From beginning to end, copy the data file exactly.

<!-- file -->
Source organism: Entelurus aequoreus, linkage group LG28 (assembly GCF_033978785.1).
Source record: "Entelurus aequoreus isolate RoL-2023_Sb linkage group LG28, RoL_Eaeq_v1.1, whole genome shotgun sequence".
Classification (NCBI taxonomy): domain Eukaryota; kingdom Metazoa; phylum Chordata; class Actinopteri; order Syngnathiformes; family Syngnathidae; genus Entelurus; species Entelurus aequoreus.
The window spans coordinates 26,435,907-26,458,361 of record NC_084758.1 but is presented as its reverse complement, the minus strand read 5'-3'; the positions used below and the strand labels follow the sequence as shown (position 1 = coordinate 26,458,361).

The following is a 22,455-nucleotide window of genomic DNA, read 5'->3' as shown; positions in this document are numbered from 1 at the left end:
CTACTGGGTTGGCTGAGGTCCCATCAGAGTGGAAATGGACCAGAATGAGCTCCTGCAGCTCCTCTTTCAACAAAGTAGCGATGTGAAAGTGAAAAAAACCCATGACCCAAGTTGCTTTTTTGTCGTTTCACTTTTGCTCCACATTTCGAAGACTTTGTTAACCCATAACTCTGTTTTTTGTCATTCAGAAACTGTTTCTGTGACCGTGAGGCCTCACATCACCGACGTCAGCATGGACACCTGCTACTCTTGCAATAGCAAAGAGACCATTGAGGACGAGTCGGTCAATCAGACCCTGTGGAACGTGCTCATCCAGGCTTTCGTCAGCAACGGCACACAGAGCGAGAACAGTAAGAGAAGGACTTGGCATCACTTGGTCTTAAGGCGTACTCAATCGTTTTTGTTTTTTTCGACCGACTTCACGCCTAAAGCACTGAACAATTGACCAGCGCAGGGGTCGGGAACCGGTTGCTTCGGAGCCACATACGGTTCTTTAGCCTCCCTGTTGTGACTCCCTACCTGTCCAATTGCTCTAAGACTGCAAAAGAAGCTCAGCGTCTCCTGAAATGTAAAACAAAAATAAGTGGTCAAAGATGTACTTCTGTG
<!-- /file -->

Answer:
Source organism: Entelurus aequoreus, linkage group LG28 (assembly GCF_033978785.1).
Source record: "Entelurus aequoreus isolate RoL-2023_Sb linkage group LG28, RoL_Eaeq_v1.1, whole genome shotgun sequence".
Classification (NCBI taxonomy): domain Eukaryota; kingdom Metazoa; phylum Chordata; class Actinopteri; order Syngnathiformes; family Syngnathidae; genus Entelurus; species Entelurus aequoreus.
The window spans coordinates 26,435,907-26,458,361 of record NC_084758.1 but is presented as its reverse complement, the minus strand read 5'-3'; the positions used below and the strand labels follow the sequence as shown (position 1 = coordinate 26,458,361).

The following is a 22,455-nucleotide window of genomic DNA, read 5'->3' as shown; positions in this document are numbered from 1 at the left end:
CTACTGGGTTGGCTGAGGTCCCATCAGAGTGGAAATGGACCAGAATGAGCTCCTGCAGCTCCTCTTTCAACAAAGTAGCGATGTGAAAGTGAAAAAAACCCATGACCCAAGTTGCTTTTTTGTCGTTTCACTTTTGCTCCACATTTCGAAGACTTTGTTAACCCATAACTCTGTTTTTTGTCATTCAGAAACTGTTTCTGTGACCGTGAGGCCTCACATCACCGACGTCAGCATGGACACCTGCTACTCTTGCAATAGCAAAGAGACCATTGAGGACGAGTCGGTCAATCAGACCCTGTGGAACGTGCTCATCCAGGCTTTCGTCAGCAACGGCACACAGAGCGAGAACAGTAAGAGAAGGACTTGGCATCACTTGGTCTTAAGGCGTACTCAATCGTTTTTGTTTTTTTCGACCGACTTCACGCCTAAAGCACTGAACAATTGACCAGCGCAGGGGTCGGGAACCGGTTGCTTCGGAGCCACATACGGTTCTTTAGCCTCCCTGTTGTGACTCCCTACCTGTCCAATTGCTCTAAGACTGCAAAAGAAGCTCAGCGTCTCCTGAAATGTAAAACAAAAATAAGTGGTCAAAGATGTACTTCTGTG